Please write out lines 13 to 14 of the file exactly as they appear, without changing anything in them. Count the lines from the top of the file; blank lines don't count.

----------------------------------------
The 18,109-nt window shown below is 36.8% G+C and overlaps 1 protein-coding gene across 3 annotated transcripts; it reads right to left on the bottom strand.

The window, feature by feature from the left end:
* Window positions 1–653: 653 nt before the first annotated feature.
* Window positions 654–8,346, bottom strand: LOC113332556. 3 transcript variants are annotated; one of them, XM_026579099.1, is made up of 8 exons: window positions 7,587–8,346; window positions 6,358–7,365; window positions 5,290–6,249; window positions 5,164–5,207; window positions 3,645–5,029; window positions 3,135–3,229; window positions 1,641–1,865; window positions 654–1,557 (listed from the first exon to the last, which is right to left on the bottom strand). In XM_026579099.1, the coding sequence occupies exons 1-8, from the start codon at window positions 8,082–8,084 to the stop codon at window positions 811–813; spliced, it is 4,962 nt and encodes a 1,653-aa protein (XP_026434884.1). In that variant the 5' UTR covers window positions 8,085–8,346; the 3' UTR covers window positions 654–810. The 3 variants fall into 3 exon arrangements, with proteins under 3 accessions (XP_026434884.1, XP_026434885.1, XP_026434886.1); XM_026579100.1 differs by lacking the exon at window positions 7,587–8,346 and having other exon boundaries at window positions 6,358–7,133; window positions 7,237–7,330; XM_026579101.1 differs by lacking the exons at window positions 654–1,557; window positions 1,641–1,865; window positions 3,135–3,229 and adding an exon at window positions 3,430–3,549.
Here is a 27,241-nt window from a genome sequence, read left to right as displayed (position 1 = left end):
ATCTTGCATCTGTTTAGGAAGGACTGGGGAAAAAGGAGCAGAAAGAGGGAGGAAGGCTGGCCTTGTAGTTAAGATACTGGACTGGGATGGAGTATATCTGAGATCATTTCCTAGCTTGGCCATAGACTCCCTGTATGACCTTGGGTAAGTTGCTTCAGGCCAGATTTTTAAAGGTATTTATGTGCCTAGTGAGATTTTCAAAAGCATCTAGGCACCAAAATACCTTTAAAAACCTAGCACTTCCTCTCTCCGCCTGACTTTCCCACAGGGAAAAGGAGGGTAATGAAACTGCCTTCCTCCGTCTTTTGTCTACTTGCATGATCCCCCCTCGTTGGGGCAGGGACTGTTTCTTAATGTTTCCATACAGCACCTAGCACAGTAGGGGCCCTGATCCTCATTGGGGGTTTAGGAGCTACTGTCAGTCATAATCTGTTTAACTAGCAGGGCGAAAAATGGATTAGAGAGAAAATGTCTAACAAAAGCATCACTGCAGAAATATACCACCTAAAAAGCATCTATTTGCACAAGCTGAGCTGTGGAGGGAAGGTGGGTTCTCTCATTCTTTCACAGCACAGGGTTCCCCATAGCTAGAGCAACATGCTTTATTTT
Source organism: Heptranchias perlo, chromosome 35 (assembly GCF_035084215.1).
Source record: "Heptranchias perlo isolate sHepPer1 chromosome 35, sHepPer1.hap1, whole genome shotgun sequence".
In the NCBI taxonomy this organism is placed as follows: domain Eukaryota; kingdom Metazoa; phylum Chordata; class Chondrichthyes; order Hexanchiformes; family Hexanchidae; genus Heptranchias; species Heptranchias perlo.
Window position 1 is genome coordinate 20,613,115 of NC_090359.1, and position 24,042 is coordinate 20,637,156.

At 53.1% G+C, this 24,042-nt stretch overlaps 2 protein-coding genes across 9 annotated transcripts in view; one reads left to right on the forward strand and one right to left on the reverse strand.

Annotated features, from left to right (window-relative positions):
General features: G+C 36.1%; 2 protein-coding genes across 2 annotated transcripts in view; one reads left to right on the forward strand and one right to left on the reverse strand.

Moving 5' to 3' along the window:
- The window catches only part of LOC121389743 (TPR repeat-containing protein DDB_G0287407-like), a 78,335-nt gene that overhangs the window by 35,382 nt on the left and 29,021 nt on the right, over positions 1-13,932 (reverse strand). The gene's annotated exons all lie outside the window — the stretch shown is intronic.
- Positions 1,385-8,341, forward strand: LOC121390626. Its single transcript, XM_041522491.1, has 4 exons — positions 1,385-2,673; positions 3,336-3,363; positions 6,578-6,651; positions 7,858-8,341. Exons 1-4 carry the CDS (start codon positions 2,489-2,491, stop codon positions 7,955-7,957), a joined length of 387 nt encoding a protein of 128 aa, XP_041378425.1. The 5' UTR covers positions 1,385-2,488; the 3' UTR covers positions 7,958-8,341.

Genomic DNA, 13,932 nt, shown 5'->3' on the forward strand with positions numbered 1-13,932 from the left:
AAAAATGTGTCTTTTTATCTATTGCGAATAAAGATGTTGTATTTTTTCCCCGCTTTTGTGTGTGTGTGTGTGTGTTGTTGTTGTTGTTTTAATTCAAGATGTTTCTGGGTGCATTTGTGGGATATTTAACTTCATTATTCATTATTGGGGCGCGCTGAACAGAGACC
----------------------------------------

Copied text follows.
General features: G+C 36.1%; 2 protein-coding genes across 2 annotated transcripts in view; one reads left to right on the forward strand and one right to left on the reverse strand.

Moving 5' to 3' along the window: